“Sir, I knew Andy Holt.  Andy Holt was a friend of mine.  You’re no Andy Holt.”

The legendary putdown by Lloyd Bentsen of Dan Quayle in the 1988 vice-presidential debates came to mind during the past session of the Tennessee Legislature when the aforenamed Andy Holt, right wing Dresden legislator, came up with the idea of allowing guns on college campuses.  In the process, he attacked Bartlett legislator Jim Coley for the audacity to question the wisdom of the latest bill to make guns more ubiquitous in Tennessee than common sense.

The “real” Andy Holt must be turning over in his grave.  He was the much-respected late president of University of Tennessee, and undoubtedly would have joined the state’s colleges and universities in vigorously opposing the Legislature’s latest gun bill that would again undermine the public safety.  President Holt guided UT from 1959 to 1970 when enrollment of the university increased threefold.  Previously, he was executive secretary of Tennessee Education Association, a career path as unimaginable today as the logic of guns becoming the litmus test for conservativism.


Shelby County School board members appear reluctant to allow home-schooled students to participate in its sports programs, and that’s exactly the right response.  Parents who home-school have every right to do what they think is best for their children, but in making the decisions, they decide to separate themselves from public schools.  That includes sports programs.  To give them access makes no more sense that allowing students in a private school to participate in county athletics programs.

School Board member David Reaves, during the discussion about the issue, said: “I’m split on this one.  I am a big supporter of home school(ing).”  That’s good to know, and we hope he’ll resign as a public school board member and work in the home schooling network of parents instead.


Speaking of Shelby County Schools, it is abandoning the 75-year-old school, now used as a middle school, that is a fixture in “old Collierville.”  It is further abandonment of the historic town core that is just as damaging as if it’s happening in downtown Memphis, because it undermines the town’s historic character and authenticity.

The district superintendent, I mean, board chairman, David Pickler said the historic school building had outlived its usefulness in an era of computers.  Strangely, Memphis City Schools has more than a dozen schools older than 75 years that have been wired for today’s instruction.  Stranger still, the University of Memphis will occupy the old school and looks to expand the 1,300 students it now teaches at another location in Collierville.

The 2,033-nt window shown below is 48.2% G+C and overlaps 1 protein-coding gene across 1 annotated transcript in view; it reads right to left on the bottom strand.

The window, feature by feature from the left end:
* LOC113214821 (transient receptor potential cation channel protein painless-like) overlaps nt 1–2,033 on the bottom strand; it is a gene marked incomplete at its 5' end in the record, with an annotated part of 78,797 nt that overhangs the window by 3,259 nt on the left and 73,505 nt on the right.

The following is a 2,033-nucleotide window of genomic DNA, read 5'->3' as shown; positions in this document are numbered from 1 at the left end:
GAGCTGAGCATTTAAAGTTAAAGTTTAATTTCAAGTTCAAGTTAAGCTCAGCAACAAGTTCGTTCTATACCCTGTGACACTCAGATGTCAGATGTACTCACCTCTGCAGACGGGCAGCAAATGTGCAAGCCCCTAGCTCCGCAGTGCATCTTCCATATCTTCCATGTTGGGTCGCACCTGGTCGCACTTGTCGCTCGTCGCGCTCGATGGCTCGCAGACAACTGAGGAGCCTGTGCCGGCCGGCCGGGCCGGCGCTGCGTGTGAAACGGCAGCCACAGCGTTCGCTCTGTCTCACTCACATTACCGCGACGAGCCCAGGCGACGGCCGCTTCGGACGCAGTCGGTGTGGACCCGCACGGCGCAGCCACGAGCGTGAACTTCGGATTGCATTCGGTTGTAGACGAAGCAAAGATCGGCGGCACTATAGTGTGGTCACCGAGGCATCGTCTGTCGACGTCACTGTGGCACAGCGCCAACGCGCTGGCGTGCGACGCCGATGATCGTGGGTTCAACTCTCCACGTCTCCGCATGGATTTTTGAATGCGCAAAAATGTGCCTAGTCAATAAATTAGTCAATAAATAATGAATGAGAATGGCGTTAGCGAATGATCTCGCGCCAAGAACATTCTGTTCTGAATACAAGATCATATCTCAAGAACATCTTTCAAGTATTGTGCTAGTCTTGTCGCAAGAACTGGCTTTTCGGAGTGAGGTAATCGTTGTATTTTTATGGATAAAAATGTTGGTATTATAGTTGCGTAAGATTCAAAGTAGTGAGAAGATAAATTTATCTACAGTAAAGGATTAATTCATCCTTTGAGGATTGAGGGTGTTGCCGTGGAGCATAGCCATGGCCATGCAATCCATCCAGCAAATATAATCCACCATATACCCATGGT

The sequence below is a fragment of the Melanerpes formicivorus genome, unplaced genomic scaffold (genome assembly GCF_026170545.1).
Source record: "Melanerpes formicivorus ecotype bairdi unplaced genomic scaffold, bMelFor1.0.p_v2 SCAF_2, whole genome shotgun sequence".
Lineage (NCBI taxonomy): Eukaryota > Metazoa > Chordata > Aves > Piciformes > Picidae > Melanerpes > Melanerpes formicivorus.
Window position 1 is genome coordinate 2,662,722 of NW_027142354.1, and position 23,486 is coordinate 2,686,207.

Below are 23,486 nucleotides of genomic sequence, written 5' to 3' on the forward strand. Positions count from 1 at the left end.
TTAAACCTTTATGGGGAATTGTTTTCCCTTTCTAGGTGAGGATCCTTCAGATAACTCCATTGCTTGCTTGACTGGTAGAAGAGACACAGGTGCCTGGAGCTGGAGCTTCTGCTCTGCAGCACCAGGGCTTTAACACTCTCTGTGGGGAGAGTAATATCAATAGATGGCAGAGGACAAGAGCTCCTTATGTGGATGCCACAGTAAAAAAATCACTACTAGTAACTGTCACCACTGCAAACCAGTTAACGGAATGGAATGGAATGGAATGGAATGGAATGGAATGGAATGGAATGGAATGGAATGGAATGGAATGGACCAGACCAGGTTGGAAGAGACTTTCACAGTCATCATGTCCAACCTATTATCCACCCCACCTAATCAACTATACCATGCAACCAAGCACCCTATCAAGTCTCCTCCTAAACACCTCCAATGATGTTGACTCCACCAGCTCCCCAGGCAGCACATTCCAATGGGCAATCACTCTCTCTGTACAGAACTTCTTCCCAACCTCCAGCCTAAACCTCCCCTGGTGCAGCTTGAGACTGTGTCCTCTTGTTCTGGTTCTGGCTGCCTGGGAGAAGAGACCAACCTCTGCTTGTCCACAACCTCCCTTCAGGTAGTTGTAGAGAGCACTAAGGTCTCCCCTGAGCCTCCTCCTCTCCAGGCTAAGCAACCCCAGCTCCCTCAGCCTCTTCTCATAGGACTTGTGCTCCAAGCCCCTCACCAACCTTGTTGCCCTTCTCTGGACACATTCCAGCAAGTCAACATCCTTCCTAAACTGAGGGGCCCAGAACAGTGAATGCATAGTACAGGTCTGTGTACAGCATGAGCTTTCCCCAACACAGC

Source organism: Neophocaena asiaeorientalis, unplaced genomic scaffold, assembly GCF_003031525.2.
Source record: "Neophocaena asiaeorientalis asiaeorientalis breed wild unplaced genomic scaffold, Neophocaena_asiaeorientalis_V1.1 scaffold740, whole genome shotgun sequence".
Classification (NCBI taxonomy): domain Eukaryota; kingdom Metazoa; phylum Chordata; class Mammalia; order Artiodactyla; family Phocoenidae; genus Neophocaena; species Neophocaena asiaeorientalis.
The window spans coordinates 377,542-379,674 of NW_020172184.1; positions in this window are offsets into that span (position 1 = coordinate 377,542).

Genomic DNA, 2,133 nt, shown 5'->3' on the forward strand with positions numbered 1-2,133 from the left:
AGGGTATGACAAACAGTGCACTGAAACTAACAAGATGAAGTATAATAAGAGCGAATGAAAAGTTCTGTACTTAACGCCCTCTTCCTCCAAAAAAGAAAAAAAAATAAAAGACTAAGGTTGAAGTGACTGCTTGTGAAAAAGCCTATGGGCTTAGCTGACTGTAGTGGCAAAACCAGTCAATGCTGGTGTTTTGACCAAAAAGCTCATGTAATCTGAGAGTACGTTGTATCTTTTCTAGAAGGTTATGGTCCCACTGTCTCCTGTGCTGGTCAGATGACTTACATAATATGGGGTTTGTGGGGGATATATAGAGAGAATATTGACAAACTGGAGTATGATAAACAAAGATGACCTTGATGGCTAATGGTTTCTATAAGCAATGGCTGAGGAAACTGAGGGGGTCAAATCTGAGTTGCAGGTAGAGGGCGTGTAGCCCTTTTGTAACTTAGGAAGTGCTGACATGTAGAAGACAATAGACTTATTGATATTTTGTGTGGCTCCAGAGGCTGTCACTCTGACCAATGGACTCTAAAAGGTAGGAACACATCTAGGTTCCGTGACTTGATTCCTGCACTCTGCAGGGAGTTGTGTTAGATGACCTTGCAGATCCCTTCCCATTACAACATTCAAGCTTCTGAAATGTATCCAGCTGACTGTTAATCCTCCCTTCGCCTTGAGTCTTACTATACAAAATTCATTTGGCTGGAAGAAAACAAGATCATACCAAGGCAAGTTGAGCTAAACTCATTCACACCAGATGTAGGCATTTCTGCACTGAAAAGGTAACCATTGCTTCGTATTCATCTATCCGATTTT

Shelby County Schools, rather than renovate the historic school, will spend $12-15 million to build a new middle school.


The Memphis Convention & Visitors Bureau said recently that Memphis has 10 million visitors every year.  That would be about 27,400 people every day coming to Memphis.

The crowds coming to downtown Memphis to see the flooding of the Mississippi River were the biggest we’ve seen in years, and it was still only a small portion of that daily average.  When it comes to facts in Memphis, many of them – especially those connected to economic development – defy credulity, and we are left to wonder why reality isn’t good enough.  As a prominent downtown developer said to us, “We pay people a lot of money to lie to us and tell us what we want to hear.”


We’re thinking that Family Dollar Store may have gotten its name because that’s how much it spends to erect its flimsy buildings.

At a time when city and county officials talk about the positive impact of the Unified Development Code, it takes some of the luster off of it when these low quality buildings are allowed to sprout up all over Memphis.  Eight new stores are planned by the end of summer, and one will be a blotch on the Poplar corridor near the main library.


Chris Douglas-Roberts was always our favorite basketball player at University of Memphis.  Our admiration for him only grew when after the killing of Osama bin Laden, he tweeted questions about whether the number of deaths in the MidEast and the cost of war made sense.

When criticism rained down on him, he said that apparently athletes shouldn’t have opinions and that he is blessed with thick skin.  His tweets indicated that he was also blessed with a brain that he’s not afraid to use.


Mimeo.com recently got an eight-year tax freeze amounting to about $900,000.  Undoubtedly, the approval of the PILOT is celebrated by economic development officials as a win for Memphis and Shelby County, but we wonder if there’s ever going to be a day when a headline says that a company is expanding in Memphis because we have the quality of life and workforce where they want to be.